Category Archives: Movies

Two film reviews: The Desolation of Smaug and The Desolation of Smaug

I’m just back from seeing The Desolation of Smaug with the family and I’m really not sure what to think. I enjoyed lots of things about it, but still left feeling very dissatisfied. I liked the Tolkien material very much; and I liked the comic barrels-and-dragons action-adventure lots, too. But I can’t for the life of me figure out what they’re doing in the same film.

The entrance to Laketown

The entrance to Laketown

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James Bond movies, part 6: Pierce Brosnan

[This series has been dormant for a while, but here is the penultimate part. To refresh your memory, see part 1, part 2, part 3, part 4 and part 5.]

I have two confessions to make about Brosnan’s four Bond films.


First, they all blend into one in my mind in a way that none of the others’ films do. It’s pretty easy to keep (say) Thunderball and You Only Live Twice separate; or Moonraker and For Your Eyes Only. But while I remember seeing Brosnan in a sequence where he’s chasing a nuclear bomb down the inside of an oil pipeline, I can’t honestly remember if it was Tomorrow Never Dies or The World Is Not Enough.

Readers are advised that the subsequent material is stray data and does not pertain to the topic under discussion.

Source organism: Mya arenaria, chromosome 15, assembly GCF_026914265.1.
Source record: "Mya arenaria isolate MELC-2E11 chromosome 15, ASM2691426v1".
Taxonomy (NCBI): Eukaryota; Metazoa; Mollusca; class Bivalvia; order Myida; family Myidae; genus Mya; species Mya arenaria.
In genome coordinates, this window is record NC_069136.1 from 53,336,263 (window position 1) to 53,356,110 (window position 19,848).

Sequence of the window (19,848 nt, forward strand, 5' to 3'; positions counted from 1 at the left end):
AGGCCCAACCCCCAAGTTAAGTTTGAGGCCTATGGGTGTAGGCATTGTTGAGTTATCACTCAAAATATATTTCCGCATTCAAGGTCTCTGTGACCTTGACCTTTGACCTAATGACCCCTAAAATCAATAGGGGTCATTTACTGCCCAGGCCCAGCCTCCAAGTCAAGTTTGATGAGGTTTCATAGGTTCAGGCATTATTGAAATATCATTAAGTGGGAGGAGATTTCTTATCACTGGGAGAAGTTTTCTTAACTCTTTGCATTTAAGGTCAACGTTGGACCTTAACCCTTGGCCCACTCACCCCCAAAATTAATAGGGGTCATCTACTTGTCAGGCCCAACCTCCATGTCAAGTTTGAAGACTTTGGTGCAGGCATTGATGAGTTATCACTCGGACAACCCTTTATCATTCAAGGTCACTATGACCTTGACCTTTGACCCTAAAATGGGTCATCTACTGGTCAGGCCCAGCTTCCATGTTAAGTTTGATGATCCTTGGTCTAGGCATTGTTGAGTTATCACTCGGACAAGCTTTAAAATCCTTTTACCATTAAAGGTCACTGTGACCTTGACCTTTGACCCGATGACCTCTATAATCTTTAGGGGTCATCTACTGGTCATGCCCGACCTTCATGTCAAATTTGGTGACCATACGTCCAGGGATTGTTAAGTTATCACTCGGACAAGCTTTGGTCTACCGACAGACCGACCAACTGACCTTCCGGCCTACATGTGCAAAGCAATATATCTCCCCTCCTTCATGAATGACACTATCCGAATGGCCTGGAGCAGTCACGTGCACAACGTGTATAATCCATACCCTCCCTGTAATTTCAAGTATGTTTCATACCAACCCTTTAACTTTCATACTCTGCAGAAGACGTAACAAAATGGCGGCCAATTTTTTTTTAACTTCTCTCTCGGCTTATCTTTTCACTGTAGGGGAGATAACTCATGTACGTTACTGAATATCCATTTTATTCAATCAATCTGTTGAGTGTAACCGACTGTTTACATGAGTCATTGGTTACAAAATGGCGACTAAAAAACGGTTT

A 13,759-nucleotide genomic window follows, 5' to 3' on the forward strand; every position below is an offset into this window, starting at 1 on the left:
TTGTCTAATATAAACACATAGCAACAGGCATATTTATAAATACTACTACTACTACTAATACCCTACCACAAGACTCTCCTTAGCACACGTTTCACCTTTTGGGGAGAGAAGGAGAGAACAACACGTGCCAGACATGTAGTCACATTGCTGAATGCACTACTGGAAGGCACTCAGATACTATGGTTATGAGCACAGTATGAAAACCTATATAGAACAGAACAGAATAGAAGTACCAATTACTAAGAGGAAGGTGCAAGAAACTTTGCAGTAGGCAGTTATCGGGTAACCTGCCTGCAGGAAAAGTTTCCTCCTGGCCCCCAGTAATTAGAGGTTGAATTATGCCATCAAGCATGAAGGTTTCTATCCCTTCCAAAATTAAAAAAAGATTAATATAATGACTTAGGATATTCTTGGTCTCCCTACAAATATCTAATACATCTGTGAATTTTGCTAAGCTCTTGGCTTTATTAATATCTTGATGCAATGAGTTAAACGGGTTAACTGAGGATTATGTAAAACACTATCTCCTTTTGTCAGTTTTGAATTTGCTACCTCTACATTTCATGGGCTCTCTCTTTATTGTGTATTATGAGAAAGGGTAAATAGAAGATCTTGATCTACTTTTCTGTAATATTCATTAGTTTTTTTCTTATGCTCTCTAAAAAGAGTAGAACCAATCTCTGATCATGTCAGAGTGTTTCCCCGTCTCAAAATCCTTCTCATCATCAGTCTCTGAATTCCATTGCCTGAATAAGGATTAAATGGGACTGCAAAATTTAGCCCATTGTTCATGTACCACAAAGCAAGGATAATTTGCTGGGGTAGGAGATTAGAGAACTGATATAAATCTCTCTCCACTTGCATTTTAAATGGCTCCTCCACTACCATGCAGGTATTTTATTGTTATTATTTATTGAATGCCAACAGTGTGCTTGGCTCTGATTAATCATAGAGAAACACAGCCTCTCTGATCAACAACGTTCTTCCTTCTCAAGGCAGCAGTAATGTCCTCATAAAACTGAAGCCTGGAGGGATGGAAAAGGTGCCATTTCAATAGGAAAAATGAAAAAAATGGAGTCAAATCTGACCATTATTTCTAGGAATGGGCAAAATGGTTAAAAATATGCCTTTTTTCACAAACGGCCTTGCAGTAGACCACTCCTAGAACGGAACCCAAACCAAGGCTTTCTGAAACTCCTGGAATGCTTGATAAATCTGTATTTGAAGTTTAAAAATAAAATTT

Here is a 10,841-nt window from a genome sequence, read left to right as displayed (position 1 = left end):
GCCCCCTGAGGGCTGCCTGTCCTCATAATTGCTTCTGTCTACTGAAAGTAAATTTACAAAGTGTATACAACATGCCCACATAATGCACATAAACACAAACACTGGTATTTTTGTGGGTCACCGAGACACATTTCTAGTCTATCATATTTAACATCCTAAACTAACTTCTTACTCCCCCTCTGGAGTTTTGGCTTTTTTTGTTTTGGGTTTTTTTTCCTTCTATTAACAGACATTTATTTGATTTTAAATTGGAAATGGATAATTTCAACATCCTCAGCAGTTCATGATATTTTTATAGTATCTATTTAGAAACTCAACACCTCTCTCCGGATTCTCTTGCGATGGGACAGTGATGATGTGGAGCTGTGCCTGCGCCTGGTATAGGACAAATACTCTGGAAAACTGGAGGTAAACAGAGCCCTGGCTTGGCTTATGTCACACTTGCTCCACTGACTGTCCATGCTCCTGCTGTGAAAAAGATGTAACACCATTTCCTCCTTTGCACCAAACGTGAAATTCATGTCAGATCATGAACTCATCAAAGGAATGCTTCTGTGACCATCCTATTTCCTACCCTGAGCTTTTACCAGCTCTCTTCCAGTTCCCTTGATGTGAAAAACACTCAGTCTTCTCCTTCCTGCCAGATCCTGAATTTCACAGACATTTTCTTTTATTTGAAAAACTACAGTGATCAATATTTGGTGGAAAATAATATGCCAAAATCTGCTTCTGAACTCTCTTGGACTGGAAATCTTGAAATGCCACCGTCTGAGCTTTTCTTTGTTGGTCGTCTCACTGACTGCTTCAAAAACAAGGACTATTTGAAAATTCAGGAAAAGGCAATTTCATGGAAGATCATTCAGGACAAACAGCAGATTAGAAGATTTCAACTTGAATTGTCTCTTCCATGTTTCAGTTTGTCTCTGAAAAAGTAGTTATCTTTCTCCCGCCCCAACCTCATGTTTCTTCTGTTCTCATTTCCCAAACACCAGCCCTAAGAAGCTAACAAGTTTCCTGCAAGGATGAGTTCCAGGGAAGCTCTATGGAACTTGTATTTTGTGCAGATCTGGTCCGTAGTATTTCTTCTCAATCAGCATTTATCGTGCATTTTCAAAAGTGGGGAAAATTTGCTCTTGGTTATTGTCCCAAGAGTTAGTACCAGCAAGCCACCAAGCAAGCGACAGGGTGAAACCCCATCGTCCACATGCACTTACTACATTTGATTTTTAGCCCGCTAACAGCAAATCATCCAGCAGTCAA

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My new bat-plan

My bat-sons and I are very fond of the 1966 bat-film Batman: the Movie (though my bat-wife is not so keen). One of the distinctive bat-features of this bat-film is of course Batman’s tendency to precede bat-nouns with the bat-prefix “bat-”. My new bat-plan is to adopt this verbal bat-tic in my own bat-speech, but using it before every bat-noun.


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G. K. Chesterton on Peter Jackson’s Tolkien films

Here’s what G. K. Chesterton had to say about Peter Jackson’s Lord of the Rings trilogy:

Wherever his film is bad it is bad from some extravagance of imagery, some violence of comparison, some kind of debauch of cleverness. His nonsense never arises from weakness, but from a confusion of powers. If the phrase explain itself, he is far more a great film-maker than he is a good one. [...] Mr. Jackson was in a great and serious difficulty. He really meant something. He aimed at a vivid and curious image, and He missed it. He had that catastrophic and public failure which is, as much as a medal or a testimonial, the badge of the brave.